Coil Fins

The aluminum fins on evaporator and condenser coils can bend easily when you’re cleaning the coils, which can result in blocked air flow. Make sure to take care when cleaning your coils and consider using a fin comb (supplied by AC wholesalers) to remove dirt from the coils.

Condensate Drains

To clean your condensate drain, which can clog with dirt and debris and prevent an efficient reduction in humidity, pass a stiff wire through the unit’s drain channels. For best results, clean your condensate drains every two months.

Checking for Duct Leaks

Leaky ducts can reduce the efficiency of the air flow through your AC system and can also introduce dirt to the air flow after air has already passed through the system’s air filters. The best way to find out if your air ducts are leaking is to inspect them for dirt streaks, especially near the seams. Dirt streaks indicate air leaks. Thankfully, you can seal them easily enough with duct mastic.

Insulating Air Ducts

Insulating air ducts is a good, affordable way to preserve cooled air as it passes through ducts, especially ducts that maneuver their way through uncooled parts of your home, like your attic. Insulated air ducts will also help maintain heated air as it passes through the ducts in the cold winter months. When insulating your air ducts, make sure to use insulation with an R-value of 6 or above.

Do-It-Yourself Home Energy Audits: Air Leaks, Insulation and Lighting

Make sure to read up on the other steps involved in a four-part DIY home energy audit:

There are four steps to a fairly comprehensive do-it-yourself home energy audit. Here are the other three parts, in case you need to review them or if you missed one earlier:

Part 1: Detect Air Leaks

Part 2: Check Insulation

Part 3: Inspect HVAC Equipment

Part 4: Lighting

Sources

U.S. Department of Energy, Energy Efficiency & Renewable Energy, “Do-It-Yourself Home Energy Assessments.”

U.S. Department of Energy, Energy Efficiency & Renewable Energy, “Maintaining Your Air Conditioner.”

Do-It-Yourself Home Energy Audits, Part 2: Checking Insulation

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When conducting a do-it-yourself home energy audit as part of an effort to cut your cooling costs this summer, the first thing you want to do is detect air leaks and seal them. After you’ve done that, you’re ready to check your home’s insulation, which plays a critical role in your home’s overall energy efficiency.

If your home is older or has insulation levels that are less than today’s recommended minimum, you could be losing cooled air through the attic, ceiling and walls at a relatively rapid pace. To help shore up your insulation and prevent heat loss, you’ll need to check the insulation in your attic and walls.

Checking the Insulation in Your Attic

When checking your attic for proper insulation, make sure to inspect the hatch; openings for pipes, ductwork and chimneys; vapor barriers; areas around vents and electrical boxes; and the attic floor.

Attic hatches should be at least as heavily insulated as the attic itself and should also be sealed with weather stripping so it closes tightly.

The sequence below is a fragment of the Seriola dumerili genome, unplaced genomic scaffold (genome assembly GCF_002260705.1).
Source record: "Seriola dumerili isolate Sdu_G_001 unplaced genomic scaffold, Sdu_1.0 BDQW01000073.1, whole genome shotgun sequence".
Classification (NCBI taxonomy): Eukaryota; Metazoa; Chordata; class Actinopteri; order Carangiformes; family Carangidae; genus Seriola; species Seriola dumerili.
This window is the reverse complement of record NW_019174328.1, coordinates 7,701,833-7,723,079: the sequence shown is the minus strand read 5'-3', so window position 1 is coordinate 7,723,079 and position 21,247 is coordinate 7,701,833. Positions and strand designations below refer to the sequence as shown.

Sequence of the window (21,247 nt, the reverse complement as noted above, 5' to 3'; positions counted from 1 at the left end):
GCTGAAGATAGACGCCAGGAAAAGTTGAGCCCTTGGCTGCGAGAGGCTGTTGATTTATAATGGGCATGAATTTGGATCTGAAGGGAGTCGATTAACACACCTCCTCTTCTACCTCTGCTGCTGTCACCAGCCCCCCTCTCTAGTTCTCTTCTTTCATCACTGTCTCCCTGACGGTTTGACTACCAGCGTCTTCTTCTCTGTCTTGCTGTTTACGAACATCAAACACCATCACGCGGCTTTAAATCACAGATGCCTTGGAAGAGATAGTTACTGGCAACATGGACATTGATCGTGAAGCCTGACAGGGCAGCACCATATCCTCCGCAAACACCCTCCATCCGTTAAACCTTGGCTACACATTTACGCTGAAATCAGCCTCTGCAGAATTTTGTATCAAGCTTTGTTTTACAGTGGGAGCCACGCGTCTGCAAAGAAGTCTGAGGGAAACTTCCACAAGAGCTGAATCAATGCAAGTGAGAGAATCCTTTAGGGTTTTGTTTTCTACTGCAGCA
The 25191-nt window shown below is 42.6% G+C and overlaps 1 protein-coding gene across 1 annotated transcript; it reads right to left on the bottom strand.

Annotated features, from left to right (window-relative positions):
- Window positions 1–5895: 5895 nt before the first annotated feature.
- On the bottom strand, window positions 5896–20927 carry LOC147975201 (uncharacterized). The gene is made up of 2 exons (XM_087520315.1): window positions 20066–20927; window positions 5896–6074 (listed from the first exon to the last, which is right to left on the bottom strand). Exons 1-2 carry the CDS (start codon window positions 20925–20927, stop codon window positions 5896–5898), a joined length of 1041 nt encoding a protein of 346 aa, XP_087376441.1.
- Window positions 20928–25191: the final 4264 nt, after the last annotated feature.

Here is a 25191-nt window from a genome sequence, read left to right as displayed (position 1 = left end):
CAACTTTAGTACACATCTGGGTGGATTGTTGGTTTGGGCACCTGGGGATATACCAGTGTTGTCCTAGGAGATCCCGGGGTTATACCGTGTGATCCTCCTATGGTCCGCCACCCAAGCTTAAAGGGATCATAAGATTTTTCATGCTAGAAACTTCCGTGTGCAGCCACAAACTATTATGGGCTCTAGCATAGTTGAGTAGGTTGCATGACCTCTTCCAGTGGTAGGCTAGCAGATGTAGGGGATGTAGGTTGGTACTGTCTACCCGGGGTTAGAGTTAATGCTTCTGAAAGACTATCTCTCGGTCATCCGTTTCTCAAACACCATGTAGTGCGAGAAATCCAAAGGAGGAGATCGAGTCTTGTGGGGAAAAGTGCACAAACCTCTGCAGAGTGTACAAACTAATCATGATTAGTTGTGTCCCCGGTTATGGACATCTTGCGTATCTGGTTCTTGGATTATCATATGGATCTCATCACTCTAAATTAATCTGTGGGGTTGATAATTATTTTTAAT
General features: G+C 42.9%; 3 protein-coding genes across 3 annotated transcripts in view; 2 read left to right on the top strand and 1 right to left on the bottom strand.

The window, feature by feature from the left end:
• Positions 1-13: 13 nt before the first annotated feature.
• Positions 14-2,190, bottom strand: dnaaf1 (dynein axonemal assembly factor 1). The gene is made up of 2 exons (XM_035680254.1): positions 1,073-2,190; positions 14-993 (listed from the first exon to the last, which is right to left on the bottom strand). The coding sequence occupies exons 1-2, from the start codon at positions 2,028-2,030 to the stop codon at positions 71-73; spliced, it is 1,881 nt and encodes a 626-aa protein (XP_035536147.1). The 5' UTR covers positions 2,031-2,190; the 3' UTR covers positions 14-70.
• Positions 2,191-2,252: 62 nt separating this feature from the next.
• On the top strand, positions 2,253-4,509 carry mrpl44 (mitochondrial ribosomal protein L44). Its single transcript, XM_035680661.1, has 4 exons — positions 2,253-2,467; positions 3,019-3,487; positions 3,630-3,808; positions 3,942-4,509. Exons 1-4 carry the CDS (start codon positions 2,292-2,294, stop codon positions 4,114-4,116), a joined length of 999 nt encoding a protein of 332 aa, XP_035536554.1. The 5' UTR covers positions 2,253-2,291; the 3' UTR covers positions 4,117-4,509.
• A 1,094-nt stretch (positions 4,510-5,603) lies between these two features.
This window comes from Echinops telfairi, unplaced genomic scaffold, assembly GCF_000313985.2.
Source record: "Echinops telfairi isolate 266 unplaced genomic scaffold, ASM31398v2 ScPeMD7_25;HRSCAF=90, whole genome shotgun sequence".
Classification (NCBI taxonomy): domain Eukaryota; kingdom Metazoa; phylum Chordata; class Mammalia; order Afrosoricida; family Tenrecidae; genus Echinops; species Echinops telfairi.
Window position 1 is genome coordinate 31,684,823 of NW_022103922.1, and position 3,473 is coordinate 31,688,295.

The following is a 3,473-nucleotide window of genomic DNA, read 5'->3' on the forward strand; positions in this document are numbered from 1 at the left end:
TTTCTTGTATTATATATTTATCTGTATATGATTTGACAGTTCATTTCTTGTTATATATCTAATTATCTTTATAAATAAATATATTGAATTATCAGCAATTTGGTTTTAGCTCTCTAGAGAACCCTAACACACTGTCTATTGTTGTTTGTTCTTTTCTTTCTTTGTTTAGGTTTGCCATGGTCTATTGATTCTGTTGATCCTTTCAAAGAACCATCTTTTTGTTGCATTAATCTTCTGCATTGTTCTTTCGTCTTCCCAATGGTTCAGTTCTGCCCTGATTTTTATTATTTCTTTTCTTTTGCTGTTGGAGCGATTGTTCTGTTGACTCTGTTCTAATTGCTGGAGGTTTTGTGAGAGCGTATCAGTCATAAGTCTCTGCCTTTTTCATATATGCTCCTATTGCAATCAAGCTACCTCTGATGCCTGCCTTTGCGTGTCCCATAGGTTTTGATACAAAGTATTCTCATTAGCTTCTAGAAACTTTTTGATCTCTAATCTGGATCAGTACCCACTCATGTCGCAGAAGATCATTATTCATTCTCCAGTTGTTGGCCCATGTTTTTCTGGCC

Gaps around openings for pipes, ductwork and chimneys should be sealed tightly with an expanding foam caulk or other permanent sealant.

A vapor barrier is critical for reducing the amount of water vapor that can pass through your ceiling, which can reduce the effectiveness of insulation and cause structural damage over time. Check underneath your attic insulation for typical vapor barriers such as a layer of tarpaper, Kraft paper attached to fiberglass batts or a plastic sheet. If you don’t have a vapor barrier you’ll need to add one. If it’s in bad shape, you’ll need to replace it.

Areas around vents and electrical boxes need to be sealed tightly. Use flexible caulk to seal any gaps or cracks, from either the living room side or the attic side. And make sure that attic vents are not being blocked by insulation.

Your entire attic floor needs to be covered with at least the current recommended amount of insulation, which is based on your home’s material construction and the part of the country in which you live. For more information, check with a professional insulation contractor.

Checking the Insulation in Your Walls

Checking the insulation in your walls is a little more difficult than checking it in your attic. For the best DIY results, just follow these simple steps:

  1. Choose a wall to check
  2. Turn off the circuit breaker or unscrew the fuse for any electrical outlets that are in the wall
  3. Test to make sure the outlets are not “hot” by plugging in a lamp or some other device and turning it on — if it doesn’t work, the outlet is “cold” and isn’t getting any electricity
  4. Once the outlets have been tested and verified cold, remove the cover plate from one outlet and gently probe into the wall with a thin stick or long screwdriver — if you feel resistance, there is some insulation in your wall; repeat for other outlets on the same wall if desired 

Ideally, each wall should be entirely filled with insulation. Unfortunately, the DIY method for testing wall insulation described above can’t tell you if the entire wall is insulated. For that, you’ll need to swallow your DIY pride and hire a professional home energy auditor to perform a thermographic inspection.

A Word on Caulking

When sealing air leaks with caulk, make sure to choose the right kind of caulk and read up on how to apply it correctly.

Do-It-Yourself Home Energy Audits: Air Leaks, HVAC Equipment and Lighting

Make sure to read up on the other steps involved in a four-part DIY home energy audit:

Part 1: Detect Air Leaks

Part 2: Check Insulation

Part 3: Inspect HVAC Equipment

Part 4: Lighting

Sources

U.S. Department of Energy, Energy Efficiency & Renewable Energy, “Do-It-Yourself Home Energy Assessments.”

U.S. Department of Energy, Energy Efficiency & Renewable Energy, “Attic Insulation.”

Do-It-Yourself Home Energy Audits, Part 1: Detecting Air Leaks

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As the weather starts to really warm up and you begin to run your AC more often, you probably also start thinking about how that will impact electricity bills this summer. That's why now is a great time to think about your home's energy efficiency and the different ways you can lower your cooling costs.